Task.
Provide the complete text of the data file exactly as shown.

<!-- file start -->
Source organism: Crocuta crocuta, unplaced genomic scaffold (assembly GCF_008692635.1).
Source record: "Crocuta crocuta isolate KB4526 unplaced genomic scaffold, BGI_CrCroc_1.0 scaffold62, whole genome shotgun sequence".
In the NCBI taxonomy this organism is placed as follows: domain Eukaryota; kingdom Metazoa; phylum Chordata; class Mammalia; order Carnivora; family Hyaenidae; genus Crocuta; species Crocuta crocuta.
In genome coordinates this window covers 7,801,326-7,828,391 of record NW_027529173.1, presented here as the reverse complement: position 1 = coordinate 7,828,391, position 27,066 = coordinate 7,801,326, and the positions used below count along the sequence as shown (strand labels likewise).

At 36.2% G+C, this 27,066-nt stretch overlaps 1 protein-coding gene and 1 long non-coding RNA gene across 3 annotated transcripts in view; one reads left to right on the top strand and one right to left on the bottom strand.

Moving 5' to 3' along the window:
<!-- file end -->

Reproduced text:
Source organism: Crocuta crocuta, unplaced genomic scaffold (assembly GCF_008692635.1).
Source record: "Crocuta crocuta isolate KB4526 unplaced genomic scaffold, BGI_CrCroc_1.0 scaffold62, whole genome shotgun sequence".
In the NCBI taxonomy this organism is placed as follows: domain Eukaryota; kingdom Metazoa; phylum Chordata; class Mammalia; order Carnivora; family Hyaenidae; genus Crocuta; species Crocuta crocuta.
In genome coordinates this window covers 7,801,326-7,828,391 of record NW_027529173.1, presented here as the reverse complement: position 1 = coordinate 7,828,391, position 27,066 = coordinate 7,801,326, and the positions used below count along the sequence as shown (strand labels likewise).

At 36.2% G+C, this 27,066-nt stretch overlaps 1 protein-coding gene and 1 long non-coding RNA gene across 3 annotated transcripts in view; one reads left to right on the top strand and one right to left on the bottom strand.

Moving 5' to 3' along the window: